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          Most cited references 19

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          Chagas Cardiomyopathy: An Update of Current Clinical Knowledge and Management: A Scientific Statement From the American Heart Association

          Chagas disease, resulting from the protozoan Trypanosoma cruzi, is an important cause of heart failure, stroke, arrhythmia, and sudden death. Traditionally regarded as a tropical disease found only in Central America and South America, Chagas disease now affects at least 300 000 residents of the United States and is growing in prevalence in other traditionally nonendemic areas. Healthcare providers and health systems outside of Latin America need to be equipped to recognize, diagnose, and treat Chagas disease and to prevent further disease transmission.
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            Between a bug and a hard place: Trypanosoma cruzi genetic diversity and the clinical outcomes of Chagas disease

            Over the last 30 years, concomitant with successful transnational disease control programs across Latin America, Chagas disease has expanded from a neglected, endemic parasitic infection of the rural poor to an urbanized chronic disease, and now a potentially emergent global health problem. Trypanosoma cruzi infection has a highly variable clinical course, ranging from complete absence of symptoms to severe and often fatal cardiovascular and/or gastrointestinal manifestations. To date, few correlates of clinical disease progression have been identified. Elucidating a putative role for T. cruzi strain diversity in Chagas disease pathogenesis is complicated by the scarcity of parasites in clinical specimens and the limitations of our contemporary genotyping techniques. This article systematically reviews the historical literature, given our current understanding of parasite genetic diversity, to evaluate the evidence for any association between T. cruzi genotype and chronic clinical outcome, risk of congenital transmission or reactivation and orally transmitted outbreaks.
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              Molecular identification of Trypanosoma cruzi discrete typing units in end-stage chronic Chagas heart disease and reactivation after heart transplantation.

              One hundred years after the discovery of Chagas disease, it remains a major neglected tropical disease. Chronic Chagas heart disease (cChHD) is the most severe manifestation. Heart transplantation is the proper treatment for end-stage heart failure, although reactivation of disease may result after receipt of immunosuppressive therapy. T. cruzi strains cluster into 6 discrete typing units (DTUs; I-VI) associated with different geographical distribution, transmission cycles and varying disease symptoms. In the southern cone of South America, T. cruzi II, V, and VI populations appear to be associated with Chagas disease and T. cruzi I with sylvatic cycles. Molecular characterization of DTUs, T. cruzi I genotypes (on the basis of spliced-leader gene polymorphisms), and minicircle signatures was conducted using cardiac explant specimens and blood samples obtained from a cohort of 16 Argentinean patients with cChHD who underwent heart transplantation and from lesion samples obtained from 6 of these patients who presented with clinical reactivation of Chagas disease. Parasite persistence was associated with myocarditis progression, revealing T. cruzi I (genotype Id) in 3 explant samples and T. cruzi II, V, or VI in 5 explant samples. Post-heart transplantation follow-up examination of bloodstream DTUs identified T. cruzi I in 5 patients (genotypes Ia or Id) and T. cruzi II, V, or VI in 7 patients. T. cruzi I, V, and VI were detected in skin chagoma specimens, and T. cruzi V and VI were detected in samples obtained from patients with myocarditis reactivations. Multiple DTUs or genotypes at diverse body sites and polymorphic minicircle signatures at different cardiac regions revealed parasite histotropism. T. cruzi I infections clustered in northern Argentina (latitude, 23 degrees S-27 degrees S), whereas T. cruzi II, V, or VI DTUs were more ubiquitous. Multiple DTUs coexist in patients with Chagas disease. The frequent finding of T. cruzi I associated with cardiac damage was astounding, revealing its pathogenic role in cChHD at the southern cone.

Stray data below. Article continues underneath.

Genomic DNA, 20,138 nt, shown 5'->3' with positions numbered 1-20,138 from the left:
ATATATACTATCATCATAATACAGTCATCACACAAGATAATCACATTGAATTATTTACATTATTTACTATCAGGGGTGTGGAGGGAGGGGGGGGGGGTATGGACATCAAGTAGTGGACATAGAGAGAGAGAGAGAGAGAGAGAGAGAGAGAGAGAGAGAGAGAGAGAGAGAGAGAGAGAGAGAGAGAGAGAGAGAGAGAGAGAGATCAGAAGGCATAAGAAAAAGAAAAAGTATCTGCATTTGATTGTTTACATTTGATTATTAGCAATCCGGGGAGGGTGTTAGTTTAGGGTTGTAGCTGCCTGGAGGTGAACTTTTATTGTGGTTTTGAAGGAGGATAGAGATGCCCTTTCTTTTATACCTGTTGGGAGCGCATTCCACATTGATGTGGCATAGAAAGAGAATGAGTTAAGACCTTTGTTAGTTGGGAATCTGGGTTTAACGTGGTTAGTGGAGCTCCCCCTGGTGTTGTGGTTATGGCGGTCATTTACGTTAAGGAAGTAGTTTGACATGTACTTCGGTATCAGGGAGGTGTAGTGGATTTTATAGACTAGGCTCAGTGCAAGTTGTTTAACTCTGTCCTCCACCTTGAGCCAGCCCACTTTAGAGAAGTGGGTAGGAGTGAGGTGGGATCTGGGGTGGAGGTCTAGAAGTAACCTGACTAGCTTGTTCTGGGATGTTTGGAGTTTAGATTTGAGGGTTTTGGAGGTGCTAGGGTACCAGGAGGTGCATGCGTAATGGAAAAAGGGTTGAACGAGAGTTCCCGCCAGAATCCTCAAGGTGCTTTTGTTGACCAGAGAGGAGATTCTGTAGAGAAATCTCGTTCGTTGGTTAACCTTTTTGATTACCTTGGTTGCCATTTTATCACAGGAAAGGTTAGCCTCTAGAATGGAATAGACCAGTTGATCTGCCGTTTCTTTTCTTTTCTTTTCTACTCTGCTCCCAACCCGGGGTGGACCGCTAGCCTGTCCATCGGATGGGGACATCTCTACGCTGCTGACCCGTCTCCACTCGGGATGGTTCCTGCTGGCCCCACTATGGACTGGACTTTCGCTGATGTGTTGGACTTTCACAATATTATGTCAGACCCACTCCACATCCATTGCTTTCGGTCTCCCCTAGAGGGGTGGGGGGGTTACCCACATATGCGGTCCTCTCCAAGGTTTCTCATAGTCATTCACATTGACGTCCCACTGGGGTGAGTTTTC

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                Author and article information

                Journal
                Future Sci OA
                Future Sci OA
                FSOA
                Future Science OA
                Future Science Ltd (London, UK )
                2056-5623
                30 October 2019
                December 2019
                30 October 2019
                : 5
                : 10
                Affiliations
                [1 ]Faculty of Infectious & Tropical Diseases, London School of Hygiene & Tropical Medicine, Keppel Street, London WC1E 7HT, UK
                Author notes
                [* ]Author for correspondence: tapan.bhattacharyya@ 123456lshtm.ac.uk
                Article
                10.2144/fsoa-2019-0103
                6900971
                © 2019 Tapan Bhattacharyya

                This work is licensed under the Creative Commons Attribution 4.0 License

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                Pages: 3